In January, the administration introduced an Interim Expressive Activity Policy. It’s gotten broad criticism from faculty, students, and staff. Jack says it’s having a chilling effect on students expressing their opinions.

"Again, just that fear of like, ‘Oh, if I come to a rally, I'll have my ID taken and something will happen to me.’ So even if they aren't like, implementing, like direct consequences to these policies, they are still like put in place for one to scare us and then to have people like, fearing, wanting to speak of up," they said.

A protest against the Interim Expressive Activity Policy in front of Day Hall, Cornell campus, Ithaca, NY. (Celia Clarke/WRFI)

Jack is part of a divestment movement on campus. A coalition of groups pressuring the university to cut ties with companies they say support genocide in Gaza.

It’s not just people on the political left who believe Cornell upholds a status quo.

Olivia Corn graduated from Cornell in 2019. She was president of the Cornell Republicans, a student political organization. 

"Cornell very liberal, and anything outside of that, or anything that deviated from that standard, no one wanted to talk about.

Corn wants to be sure people know what she thinks of Donald Trump. 

"I have never supported him, I think he's awful," she said.

Her view of Cornell as liberal is based on her experience with the Cornell Republicans. They brought several speakers to campus following the election of Donald Trump. She said when students heckled speakers until they left the stage without giving their talks no one faced university disciplinary actions.

WRFI requested interviews with current members of the Cornell Republicans. We didn’t get a response.

"Nobody cared in 2016. No one cared that someone was attacking a conservative speaker, it didn't rise to the level that wasn't a big deal. It wasn't going viral. No one's job was on the line," Corn said.

Corn said Pollack and other leaders didn’t issue public statements or offer her support."

They did not stand behind us strongly enough at all. And I did feel during the first event that I was very strongly on my own. And as a 19-year-old student getting death threats. I shouldn't feel like the school doesn't have my back," she said.

Opponents of the interim policy are especially critical of its ban on candlelight, limitations on the size of signs and having them on poles, restrictions on when and where amplified sound can be used, and vague language about registering events with 50 or more people. The administration updated the policy on March 11. It removed some of these clauses but not all. That same week about 10 students faced disciplinary hearings based on parts of the interim policy.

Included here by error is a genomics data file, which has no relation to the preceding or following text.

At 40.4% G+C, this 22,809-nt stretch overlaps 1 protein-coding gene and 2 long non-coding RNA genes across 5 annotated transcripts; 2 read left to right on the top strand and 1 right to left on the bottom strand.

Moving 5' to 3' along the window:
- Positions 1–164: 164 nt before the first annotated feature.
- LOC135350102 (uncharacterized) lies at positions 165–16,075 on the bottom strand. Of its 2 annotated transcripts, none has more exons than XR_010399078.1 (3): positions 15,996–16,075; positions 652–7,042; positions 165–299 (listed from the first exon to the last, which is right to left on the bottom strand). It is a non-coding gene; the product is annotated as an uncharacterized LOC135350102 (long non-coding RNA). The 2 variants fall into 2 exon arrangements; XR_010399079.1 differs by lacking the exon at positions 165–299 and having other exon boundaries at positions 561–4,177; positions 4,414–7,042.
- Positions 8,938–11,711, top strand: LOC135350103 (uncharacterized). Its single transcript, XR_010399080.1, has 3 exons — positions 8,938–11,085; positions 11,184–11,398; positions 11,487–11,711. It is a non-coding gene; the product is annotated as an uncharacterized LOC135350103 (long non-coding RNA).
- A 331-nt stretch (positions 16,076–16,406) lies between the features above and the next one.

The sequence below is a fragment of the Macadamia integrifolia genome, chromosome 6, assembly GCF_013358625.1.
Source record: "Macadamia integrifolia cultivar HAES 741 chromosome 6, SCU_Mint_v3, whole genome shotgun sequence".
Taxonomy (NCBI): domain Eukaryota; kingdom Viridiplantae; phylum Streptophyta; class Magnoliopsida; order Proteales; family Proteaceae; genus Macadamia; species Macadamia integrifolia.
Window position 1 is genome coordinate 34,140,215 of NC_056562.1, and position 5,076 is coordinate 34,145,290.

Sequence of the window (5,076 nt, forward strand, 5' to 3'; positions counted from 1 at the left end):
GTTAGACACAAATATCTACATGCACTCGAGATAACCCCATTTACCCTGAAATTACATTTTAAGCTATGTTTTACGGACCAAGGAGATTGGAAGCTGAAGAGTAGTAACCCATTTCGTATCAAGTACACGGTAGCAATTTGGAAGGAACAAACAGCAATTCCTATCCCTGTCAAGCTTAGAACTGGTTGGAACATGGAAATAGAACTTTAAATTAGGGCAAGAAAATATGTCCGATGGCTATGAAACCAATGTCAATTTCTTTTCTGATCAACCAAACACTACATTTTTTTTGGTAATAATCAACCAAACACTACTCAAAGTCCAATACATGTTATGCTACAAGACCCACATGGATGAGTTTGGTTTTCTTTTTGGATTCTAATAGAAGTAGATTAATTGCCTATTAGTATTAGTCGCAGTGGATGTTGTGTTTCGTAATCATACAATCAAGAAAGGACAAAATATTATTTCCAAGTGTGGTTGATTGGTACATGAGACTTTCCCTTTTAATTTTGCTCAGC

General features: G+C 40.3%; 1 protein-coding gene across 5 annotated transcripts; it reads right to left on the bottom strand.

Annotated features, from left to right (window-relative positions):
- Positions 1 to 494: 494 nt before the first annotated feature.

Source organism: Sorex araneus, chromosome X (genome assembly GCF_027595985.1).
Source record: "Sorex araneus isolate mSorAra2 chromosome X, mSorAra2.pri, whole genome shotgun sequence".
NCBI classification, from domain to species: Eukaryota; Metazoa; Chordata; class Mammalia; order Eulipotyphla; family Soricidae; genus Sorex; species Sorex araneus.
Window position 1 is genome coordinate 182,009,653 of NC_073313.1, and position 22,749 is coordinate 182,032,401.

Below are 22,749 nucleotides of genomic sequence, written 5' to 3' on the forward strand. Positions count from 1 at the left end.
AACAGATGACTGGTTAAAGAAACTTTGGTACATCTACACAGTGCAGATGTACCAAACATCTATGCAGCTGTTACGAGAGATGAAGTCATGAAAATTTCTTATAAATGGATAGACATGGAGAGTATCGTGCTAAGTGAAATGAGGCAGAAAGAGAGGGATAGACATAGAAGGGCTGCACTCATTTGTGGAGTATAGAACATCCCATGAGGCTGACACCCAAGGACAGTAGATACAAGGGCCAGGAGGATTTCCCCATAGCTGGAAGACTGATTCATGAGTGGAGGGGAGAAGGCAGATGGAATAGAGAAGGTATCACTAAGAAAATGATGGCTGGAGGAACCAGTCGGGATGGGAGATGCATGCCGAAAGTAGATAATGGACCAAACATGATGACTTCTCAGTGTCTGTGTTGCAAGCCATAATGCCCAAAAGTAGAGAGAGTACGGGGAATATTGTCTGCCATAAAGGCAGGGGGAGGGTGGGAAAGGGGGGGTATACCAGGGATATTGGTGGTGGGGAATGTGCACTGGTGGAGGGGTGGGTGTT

Corn said the interim policy doesn’t do anything to change what she considers an overall campus climate of intolerance to unpopular views.

"I have no issue with the people who are outside the events, protesting. I think those people have every right to be there and I support those people. Being there. Be there. Be loud. Support your position. I have issues with the people who come into events and shout people down and the school has not addressed that problem," she said.

Corn, Valdez and the students I spoke to for this story all said that expressing their views, arguing or debating people who disagree with them, is part of what they want from their college experience. But current students say the interim policy has changed how they feel about expressing their opinions openly. 

"I think staying within your own bubble and firmly adhering to your own opinion, is the worst way to grow as a human being because you don't learn anything," said Corn.

The administration has invited the controversial conservative pundit and Cornell graduate Ann Coulter to speak on campus. When she came to Cornell in 2022 she taunted and heckled when she began to speak. She left the stage without giving her speech. The Cornell Daily Sun says Coulter has “a long history of making bigoted remarks against minority groups including South Asians, Jews, Muslims and immigrants.” They report she is scheduled to speak on April 16.